Examining Celtics’ Playoff Chances: Should C’s Make Postseason Push?


February 9, 2015

Those of you who waited until after the Super Bowl to turn your attention to hoops likely were surprised to take a peek at the NBA standings and see the Boston Celtics sitting just a few games out of a playoff spot more than halfway through the season.

That’s right, even after shipping Rajon Rondo and Jeff Green out of town and employing one of the league’s youngest rosters, the Celtics will enter the All-Star break no more than 3 1/2 games out of the eighth and final playoff seed in the woeful Eastern Conference.

Now, the Celtics are by no means a favorite to reach the postseason. That would be a stretch as the the team currently is constructed, and president of basketball operations Danny Ainge still has 10 days in which to wheel, deal and trade away more veteran pieces, if he so chooses, before the Feb. 19 trade deadline.

But whether the Celtics will make the playoffs is a argument for another day. We’re here to discuss whether they should.

Would a playoff berth this season be in this team’s best interest? Let’s take a look at some pros and cons.

Why they shouldn’t
Obviously, this Celtics team is not winning an NBA championship. Plus, we’ve been conditioned to believe that teams are far better off falling into the lottery than sneaking into the field as an eighth seed and getting stomped out in the first round.

It’s also important to remember that Boston holds not only its own pick in the 2015 NBA draft, but the Los Angeles Clippers’, as well. That’s not the most desirable selection at the moment (L.A. entered Monday with the league’s eighth-best record), but the Clippers have lost four straight and will be without star forward Blake Griffin for the foreseeable future. Should they fall to ninth or 10th place in the stacked Western Conference — an admittedly unlikely scenario — and the Celtics miss the playoffs, too, Ainge would have two 2015 lottery picks to play with and possibly package as part of a deal for a higher pick or a proven star.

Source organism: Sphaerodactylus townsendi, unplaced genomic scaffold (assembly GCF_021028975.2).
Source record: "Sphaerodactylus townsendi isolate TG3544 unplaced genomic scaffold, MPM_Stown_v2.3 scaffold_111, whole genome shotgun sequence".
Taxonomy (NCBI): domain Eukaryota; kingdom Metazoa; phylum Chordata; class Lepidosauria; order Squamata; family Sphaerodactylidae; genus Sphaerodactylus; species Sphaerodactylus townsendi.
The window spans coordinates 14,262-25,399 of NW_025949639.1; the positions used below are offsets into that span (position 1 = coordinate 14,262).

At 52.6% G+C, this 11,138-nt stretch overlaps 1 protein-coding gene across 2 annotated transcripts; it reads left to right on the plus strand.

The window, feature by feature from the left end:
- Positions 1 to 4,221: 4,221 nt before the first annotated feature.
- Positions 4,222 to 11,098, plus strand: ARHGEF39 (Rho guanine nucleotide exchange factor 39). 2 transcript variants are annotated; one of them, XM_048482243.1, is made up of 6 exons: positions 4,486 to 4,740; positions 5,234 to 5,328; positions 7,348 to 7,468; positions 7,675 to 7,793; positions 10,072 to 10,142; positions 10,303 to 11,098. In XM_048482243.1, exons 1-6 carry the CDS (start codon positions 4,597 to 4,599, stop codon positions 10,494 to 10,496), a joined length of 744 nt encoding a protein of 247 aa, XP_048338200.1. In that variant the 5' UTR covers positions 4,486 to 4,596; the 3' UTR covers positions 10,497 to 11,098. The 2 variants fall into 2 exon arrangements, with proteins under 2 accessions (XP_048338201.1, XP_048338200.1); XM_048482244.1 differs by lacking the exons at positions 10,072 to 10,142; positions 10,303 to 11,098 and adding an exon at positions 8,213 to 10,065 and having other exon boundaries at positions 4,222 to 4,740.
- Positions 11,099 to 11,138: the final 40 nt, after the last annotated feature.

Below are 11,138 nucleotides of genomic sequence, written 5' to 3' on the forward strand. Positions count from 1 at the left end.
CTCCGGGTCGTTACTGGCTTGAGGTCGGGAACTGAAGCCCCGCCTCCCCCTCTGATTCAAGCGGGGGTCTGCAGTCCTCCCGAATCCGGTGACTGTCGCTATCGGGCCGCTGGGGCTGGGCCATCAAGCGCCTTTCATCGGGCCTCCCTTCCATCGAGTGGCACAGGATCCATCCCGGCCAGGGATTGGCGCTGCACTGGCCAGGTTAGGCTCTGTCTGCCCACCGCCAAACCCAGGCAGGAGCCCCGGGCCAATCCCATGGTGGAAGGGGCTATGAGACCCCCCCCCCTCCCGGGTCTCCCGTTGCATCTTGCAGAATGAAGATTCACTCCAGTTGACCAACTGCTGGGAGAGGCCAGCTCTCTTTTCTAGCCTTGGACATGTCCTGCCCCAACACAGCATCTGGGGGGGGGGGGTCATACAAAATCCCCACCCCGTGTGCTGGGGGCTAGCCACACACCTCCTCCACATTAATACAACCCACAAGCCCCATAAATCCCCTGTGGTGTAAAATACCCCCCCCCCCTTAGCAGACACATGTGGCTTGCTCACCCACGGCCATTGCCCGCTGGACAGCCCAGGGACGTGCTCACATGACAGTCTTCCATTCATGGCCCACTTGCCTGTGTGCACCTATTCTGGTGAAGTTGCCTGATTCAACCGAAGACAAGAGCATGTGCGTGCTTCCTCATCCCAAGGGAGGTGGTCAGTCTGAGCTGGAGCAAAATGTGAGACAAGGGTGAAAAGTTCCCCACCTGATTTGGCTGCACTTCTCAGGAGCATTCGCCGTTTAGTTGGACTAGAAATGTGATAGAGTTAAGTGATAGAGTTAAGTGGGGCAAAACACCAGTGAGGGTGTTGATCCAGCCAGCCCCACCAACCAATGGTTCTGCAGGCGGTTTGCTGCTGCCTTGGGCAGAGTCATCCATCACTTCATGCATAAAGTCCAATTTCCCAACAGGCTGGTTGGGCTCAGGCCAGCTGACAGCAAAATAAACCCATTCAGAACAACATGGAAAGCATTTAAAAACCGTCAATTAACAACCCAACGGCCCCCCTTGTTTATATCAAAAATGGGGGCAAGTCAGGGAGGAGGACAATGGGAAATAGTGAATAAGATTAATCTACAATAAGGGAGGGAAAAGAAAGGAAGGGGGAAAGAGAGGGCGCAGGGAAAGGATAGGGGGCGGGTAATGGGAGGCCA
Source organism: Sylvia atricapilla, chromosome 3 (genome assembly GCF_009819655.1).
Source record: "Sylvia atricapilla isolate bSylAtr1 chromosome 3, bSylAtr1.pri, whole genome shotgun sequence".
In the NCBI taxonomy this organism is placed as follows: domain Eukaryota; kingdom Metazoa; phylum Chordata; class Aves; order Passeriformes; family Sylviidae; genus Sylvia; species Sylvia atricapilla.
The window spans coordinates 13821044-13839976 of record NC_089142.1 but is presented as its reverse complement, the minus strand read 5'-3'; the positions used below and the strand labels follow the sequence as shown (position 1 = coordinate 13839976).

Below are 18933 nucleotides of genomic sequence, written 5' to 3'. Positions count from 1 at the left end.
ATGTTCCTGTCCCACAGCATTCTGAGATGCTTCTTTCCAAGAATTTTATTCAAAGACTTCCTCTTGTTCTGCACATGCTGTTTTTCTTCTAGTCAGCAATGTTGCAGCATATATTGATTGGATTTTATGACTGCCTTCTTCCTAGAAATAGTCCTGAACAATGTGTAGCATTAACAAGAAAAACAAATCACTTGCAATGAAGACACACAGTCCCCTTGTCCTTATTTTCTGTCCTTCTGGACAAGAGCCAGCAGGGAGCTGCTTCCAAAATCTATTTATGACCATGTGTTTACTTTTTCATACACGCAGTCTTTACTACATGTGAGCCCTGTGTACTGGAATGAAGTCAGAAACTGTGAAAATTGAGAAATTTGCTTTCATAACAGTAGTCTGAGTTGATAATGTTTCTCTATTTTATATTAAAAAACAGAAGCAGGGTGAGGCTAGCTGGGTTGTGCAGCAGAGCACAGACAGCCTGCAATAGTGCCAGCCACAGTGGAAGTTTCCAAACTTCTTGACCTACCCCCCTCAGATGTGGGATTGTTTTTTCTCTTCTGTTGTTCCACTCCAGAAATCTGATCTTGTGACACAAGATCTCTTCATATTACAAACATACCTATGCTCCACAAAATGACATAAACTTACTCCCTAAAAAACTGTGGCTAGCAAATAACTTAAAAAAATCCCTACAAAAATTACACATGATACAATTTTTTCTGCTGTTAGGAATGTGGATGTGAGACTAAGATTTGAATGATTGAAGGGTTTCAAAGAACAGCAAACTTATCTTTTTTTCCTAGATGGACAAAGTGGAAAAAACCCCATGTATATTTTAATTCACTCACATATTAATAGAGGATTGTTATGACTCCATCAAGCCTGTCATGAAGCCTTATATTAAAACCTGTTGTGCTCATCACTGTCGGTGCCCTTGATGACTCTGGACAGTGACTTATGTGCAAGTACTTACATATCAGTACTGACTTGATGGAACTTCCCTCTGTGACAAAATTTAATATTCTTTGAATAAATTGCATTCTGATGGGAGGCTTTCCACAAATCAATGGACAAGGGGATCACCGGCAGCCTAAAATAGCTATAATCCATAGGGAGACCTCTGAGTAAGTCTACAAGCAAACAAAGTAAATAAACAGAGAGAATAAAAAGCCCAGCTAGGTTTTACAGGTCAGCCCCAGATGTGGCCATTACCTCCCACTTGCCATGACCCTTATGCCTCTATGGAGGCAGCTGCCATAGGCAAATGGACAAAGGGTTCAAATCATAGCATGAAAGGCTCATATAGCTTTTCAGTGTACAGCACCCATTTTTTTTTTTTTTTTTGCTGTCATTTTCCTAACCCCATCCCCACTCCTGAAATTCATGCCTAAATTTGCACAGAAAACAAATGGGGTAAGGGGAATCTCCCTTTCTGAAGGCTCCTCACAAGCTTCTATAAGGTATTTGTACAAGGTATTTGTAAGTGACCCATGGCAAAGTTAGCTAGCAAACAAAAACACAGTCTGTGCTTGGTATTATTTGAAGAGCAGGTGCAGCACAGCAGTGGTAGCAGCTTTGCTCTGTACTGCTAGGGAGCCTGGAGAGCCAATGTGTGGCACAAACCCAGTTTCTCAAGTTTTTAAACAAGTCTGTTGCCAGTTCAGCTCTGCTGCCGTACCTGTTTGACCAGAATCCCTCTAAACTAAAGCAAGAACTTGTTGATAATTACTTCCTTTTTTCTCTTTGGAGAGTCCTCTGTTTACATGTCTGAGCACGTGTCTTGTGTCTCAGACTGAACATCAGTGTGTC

Draft picks are gold for a rebuilding team. The higher, the better.

Why they should
Outside of Duke’s Jahlil Okafor, all signs point to the 2015 draft class being one of the weakest in recent years. And with teams like the New York Knicks, Los Angeles Lakers, Philadelphia 76ers and Minnesota Timberwolves setting up shop in the NBA basement, the Celtics have about as good a chance of landing the top pick to nab Okafor as they do of hoisting the Larry O’Brien Trophy. Even a top-five selection seems unlikely, no matter what Ainge chooses to do with the team’s few remaining vets.

That raises the question of what would benefit this team more: a mid-level lottery pick in a weak draft or the experience of playing meaningful basketball throughout March and into April? For a veteran-laden team, the latter might not be of much consequence, but for one as young as the Celtics, a playoff push — even an unsuccessful one — could be big from a development standpoint.

That applies both to Boston’s nucleus of recent draft picks — Marcus Smart, Kelly Olynyk, Jared Sullinger, etc. — and to its second-year head coach, Brad Stevens.

Verdict: Make the push. This team is far from championship-ready, but packing it in down the stretch only to grab, say, a No. 8 pick as opposed to a No. 16 doesn’t seem worth it, especially with the treasure trove of draft picks Ainge has at his disposal over the next several years.

The Celtics are a long shot to make the playoffs, but they should least give it a try.

Thumbnail photo via Mark L. Baer/USA TODAY Sports Images

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